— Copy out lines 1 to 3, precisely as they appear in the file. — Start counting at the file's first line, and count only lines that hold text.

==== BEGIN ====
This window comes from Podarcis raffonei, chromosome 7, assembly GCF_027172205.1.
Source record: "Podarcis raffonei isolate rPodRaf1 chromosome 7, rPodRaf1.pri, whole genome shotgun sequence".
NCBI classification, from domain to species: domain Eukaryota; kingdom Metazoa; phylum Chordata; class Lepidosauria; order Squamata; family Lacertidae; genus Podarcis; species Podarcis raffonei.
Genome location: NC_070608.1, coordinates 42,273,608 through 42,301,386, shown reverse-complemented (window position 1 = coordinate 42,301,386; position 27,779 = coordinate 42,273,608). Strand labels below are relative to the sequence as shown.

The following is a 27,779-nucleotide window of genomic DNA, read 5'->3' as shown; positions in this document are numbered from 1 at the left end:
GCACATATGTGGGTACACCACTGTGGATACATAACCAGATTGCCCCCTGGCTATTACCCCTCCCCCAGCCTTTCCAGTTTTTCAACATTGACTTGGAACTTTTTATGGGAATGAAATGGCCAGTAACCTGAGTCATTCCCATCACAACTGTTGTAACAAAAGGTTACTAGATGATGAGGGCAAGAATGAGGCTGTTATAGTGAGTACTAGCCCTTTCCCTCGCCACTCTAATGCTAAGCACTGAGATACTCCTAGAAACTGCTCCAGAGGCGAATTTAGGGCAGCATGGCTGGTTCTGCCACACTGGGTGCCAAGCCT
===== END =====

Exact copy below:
This window comes from Podarcis raffonei, chromosome 7, assembly GCF_027172205.1.
Source record: "Podarcis raffonei isolate rPodRaf1 chromosome 7, rPodRaf1.pri, whole genome shotgun sequence".
NCBI classification, from domain to species: domain Eukaryota; kingdom Metazoa; phylum Chordata; class Lepidosauria; order Squamata; family Lacertidae; genus Podarcis; species Podarcis raffonei.